Perhaps we need the US Postal Service to restore trust in digital communication

Perhaps we need the US Postal Service to restore trust in digital communication
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Should the United States Postal Service embrace their founding principles and provide a secure infrastructure in this modern era of digital technology to preserve the integrity and sanctity of communications?

The U.S. Postal Service can find its roots in colonial America as an alternative to the British postal system. John Adelman in “A Constitutional Conveyance of Intelligence, Public and Private’: The Post Office, the Business of Printing, and the American Revolution” provides a linage to the origins of the British postal system from pre-colonial era to the Revolutionary War. Colonists who were dissenting with the British Crown were communicating with each other throughout the colonies and it was common for newspapers to be distributed via the postal system. However, these colonists were also aware of a 1710 Act which “…granted officials the power to intercept and open mail, creating the potential for imperial officials to censor political opposition and making the post an insecure means of transmitting letters for political dissenters.”

Adelman tells us that in mid-April 1774, a subcommittee of the Boston committee of correspondence developed a plan for establishing an American post-office “to ensure transparency and security, the plan carefully noted that mail would be kept ‘under Lock and Key, and liable to the Inspection of no Person but the respective Post-Masters… It also included significant protections for political correspondence and for newspapers.” This laid the foundation for the current integrity and trust in the security of communications within the U.S. Postal Service.

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The U.S. Postal Service publication “Because the Mail Matters” reflects that the Postal Inspection Service “ensures the safety, security and integrity of the U.S. Mail [with a] mission to safeguard the sanctity of the U.S. Mail…”

Sue Brennan reinforces this integrity of private communications, writing in “Nine things you should know about the Postal Service” that the U.S. Mail “is reliable, trusted and secure — more than 200 federal laws protect the sanctity of the U.S. Mail.”

Daily we can read about our individual privacy and the privacy of our communications under assault and compromised as society transitions from the sanctity of the U.S. Postal Service to the world of digital communications controlled by private businesses.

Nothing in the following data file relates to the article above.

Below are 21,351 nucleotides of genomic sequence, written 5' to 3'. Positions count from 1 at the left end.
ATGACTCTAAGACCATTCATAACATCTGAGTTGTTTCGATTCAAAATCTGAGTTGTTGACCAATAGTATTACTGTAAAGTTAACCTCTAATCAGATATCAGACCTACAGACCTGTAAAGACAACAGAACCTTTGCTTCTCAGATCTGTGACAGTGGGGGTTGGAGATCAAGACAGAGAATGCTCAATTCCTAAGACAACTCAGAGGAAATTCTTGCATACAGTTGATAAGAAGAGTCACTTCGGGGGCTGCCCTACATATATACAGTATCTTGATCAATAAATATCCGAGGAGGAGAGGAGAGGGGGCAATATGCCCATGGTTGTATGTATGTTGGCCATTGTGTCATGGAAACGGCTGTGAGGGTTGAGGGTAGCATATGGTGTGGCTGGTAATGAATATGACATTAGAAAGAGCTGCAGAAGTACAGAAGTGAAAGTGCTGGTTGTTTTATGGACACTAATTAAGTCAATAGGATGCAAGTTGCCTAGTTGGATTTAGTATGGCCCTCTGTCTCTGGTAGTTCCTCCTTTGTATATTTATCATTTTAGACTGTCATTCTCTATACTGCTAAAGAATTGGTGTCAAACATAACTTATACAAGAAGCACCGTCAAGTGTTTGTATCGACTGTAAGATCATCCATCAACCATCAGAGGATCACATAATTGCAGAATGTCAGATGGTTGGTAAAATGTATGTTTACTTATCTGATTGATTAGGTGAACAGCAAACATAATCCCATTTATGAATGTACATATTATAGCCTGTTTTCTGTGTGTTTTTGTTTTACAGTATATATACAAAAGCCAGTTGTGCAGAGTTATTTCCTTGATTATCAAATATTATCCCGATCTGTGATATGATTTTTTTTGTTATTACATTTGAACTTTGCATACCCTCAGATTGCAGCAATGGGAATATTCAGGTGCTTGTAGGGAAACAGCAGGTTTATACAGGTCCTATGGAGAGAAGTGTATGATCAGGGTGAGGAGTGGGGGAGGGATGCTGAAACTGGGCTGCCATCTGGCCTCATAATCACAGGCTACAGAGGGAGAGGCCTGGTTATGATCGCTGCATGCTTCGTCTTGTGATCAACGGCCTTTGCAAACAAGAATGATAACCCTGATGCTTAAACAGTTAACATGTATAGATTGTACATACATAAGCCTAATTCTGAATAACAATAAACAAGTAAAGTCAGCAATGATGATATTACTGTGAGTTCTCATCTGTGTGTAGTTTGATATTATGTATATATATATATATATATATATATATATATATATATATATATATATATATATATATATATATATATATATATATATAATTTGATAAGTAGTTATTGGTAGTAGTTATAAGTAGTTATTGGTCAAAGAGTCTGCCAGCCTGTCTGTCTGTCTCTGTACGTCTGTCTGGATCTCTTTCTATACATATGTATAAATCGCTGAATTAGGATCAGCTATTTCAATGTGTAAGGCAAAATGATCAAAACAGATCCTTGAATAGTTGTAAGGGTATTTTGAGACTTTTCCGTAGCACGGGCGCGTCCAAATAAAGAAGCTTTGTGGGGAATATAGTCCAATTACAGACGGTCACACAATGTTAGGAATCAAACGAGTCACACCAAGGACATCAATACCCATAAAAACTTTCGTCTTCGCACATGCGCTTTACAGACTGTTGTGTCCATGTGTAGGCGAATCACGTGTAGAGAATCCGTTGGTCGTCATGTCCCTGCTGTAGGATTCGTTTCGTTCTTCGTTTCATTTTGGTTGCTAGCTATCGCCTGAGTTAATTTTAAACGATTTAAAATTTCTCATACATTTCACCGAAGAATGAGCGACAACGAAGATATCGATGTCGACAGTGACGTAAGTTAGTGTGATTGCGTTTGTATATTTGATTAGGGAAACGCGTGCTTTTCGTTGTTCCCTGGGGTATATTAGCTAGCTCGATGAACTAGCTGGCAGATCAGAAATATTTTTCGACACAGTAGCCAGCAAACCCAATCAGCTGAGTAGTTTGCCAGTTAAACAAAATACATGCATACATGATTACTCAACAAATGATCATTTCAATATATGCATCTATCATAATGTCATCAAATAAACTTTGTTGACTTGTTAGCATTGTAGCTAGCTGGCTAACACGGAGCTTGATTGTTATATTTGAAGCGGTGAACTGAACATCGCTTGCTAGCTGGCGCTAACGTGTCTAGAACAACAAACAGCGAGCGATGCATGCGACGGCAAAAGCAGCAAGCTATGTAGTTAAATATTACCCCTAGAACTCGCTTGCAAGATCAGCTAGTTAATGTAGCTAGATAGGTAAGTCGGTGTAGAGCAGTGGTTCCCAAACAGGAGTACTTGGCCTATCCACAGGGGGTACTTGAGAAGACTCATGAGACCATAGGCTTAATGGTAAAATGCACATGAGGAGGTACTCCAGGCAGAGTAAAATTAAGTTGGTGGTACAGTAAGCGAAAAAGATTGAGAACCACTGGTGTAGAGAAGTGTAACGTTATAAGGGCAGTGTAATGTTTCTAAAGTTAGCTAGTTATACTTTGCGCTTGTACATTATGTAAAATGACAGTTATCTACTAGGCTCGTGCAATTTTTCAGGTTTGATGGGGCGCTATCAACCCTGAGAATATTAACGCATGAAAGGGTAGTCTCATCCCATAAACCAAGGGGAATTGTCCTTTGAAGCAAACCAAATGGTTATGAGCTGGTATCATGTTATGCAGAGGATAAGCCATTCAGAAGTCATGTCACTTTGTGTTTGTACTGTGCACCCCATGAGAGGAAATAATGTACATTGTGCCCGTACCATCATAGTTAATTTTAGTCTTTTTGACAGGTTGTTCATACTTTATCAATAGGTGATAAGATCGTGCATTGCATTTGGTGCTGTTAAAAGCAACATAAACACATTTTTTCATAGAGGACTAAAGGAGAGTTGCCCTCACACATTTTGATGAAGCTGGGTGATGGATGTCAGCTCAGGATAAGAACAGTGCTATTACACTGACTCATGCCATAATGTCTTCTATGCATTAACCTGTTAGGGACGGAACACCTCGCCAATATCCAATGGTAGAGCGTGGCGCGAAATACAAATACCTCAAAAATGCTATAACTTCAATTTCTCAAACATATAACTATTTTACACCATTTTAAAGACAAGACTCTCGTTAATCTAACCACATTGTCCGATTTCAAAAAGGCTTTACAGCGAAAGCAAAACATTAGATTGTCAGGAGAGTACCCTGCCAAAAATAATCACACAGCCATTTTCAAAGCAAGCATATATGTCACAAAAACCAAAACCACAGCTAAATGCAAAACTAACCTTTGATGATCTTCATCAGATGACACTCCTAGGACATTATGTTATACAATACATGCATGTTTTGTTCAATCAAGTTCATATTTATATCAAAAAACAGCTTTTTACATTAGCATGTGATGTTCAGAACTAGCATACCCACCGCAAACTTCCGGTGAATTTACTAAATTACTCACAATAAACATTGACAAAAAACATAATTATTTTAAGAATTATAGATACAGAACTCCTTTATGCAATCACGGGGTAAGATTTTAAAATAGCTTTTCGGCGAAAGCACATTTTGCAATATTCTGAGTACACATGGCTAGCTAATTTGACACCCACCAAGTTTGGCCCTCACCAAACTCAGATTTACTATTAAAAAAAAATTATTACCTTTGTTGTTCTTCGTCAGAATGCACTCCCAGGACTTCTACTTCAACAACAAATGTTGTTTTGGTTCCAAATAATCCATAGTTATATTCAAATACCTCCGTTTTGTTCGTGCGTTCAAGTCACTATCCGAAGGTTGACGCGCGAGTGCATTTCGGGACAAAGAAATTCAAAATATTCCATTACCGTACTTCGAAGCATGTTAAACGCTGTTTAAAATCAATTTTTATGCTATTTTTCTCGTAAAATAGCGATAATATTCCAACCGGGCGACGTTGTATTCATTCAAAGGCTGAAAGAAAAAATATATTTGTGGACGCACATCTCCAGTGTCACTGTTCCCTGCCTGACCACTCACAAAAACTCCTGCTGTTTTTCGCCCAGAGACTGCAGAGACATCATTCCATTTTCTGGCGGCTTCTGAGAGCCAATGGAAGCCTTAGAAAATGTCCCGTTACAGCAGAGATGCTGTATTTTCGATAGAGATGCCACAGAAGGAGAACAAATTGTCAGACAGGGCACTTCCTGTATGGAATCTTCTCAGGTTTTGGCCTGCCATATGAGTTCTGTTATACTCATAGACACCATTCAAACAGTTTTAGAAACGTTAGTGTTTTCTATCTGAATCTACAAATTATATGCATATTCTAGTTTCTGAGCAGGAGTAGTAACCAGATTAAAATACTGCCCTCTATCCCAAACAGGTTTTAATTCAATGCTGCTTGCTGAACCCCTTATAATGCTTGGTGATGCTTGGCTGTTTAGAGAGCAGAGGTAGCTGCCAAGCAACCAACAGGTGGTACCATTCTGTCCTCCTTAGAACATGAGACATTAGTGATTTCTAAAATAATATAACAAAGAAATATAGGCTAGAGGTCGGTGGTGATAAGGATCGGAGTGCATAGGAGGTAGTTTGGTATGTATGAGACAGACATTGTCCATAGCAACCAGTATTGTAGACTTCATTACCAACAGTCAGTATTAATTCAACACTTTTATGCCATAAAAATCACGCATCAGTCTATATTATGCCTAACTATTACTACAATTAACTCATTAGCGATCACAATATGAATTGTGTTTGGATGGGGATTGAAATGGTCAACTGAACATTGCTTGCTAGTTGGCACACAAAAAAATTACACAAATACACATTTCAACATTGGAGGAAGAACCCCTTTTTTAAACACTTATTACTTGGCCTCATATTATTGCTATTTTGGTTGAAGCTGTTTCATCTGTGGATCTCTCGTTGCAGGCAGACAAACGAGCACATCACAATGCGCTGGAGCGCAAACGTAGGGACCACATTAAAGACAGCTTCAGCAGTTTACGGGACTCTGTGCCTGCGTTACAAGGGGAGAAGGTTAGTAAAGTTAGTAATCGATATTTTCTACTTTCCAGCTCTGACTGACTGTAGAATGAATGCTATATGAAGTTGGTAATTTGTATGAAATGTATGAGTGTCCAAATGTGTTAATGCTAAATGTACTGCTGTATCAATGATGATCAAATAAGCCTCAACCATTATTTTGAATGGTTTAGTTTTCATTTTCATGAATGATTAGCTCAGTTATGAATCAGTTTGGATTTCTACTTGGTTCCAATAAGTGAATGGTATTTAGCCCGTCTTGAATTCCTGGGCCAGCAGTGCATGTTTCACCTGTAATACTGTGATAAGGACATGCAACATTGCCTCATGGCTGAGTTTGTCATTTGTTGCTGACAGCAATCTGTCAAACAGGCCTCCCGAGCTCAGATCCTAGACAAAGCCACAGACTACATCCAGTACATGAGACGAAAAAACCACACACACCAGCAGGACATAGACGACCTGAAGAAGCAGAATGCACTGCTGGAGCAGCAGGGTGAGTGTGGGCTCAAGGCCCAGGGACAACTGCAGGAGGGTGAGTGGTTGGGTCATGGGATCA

As early as 2014 Sharon Jayson warned us in “Social media research raises privacy and ethics issues” that  “…information collected by private companies — including Google, Microsoft, Facebook and Twitter — are giving new insight into all aspects of [our] everyday life.”

Tom Risen followed the next year in “The Illusion of Online Privacy” quoting Bruce Schneier, a fellow at Harvard University’s Berkman Center for Internet and Society: “There is not much you can do to protect it because you are not holding your data. We are relying on other people who hold that data.”

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Within the last year Eli Blumenthal writing for USA Today reports: “According to The New York Times, Facebook gave technology companies like Microsoft, Netflix and Spotify special access to user's data without anyone else knowing.” Jennifer Wills writing for  Investopedia    reports: “Amazon.com, Inc. is a leader in collecting, storing, processing and analyzing personal information from you … retailers can use Amazon to stalk you…” — and Dylan Curran reports in the Guardian: “The data Google has on you can fill millions of word documents.”

Is there an opportunity for the U.S. Postal Service to offer its guaranteed privacy and security that so many have argued are slipping away in the digital era? Should the U.S. Postal Service embrace the digital revolution and provide a public service by establishing a digital social media network devoid of privacy and security concerns — to ensure the safety, security and integrity of our digital communications?

Was not the Colonial Postal Service, and subsequently the U.S. Postal Service, created to provide a secure communications network?

John M. DeMaggio is a retired Special Agent in Charge for the U.S. Postal Service Inspector General. He is also a retired Captain in the U.S. Navy, where he served in Naval Intelligence. The above is the opinion of the author and is not meant to reflect the opinion of the U.S. Navy or the U.S. Government.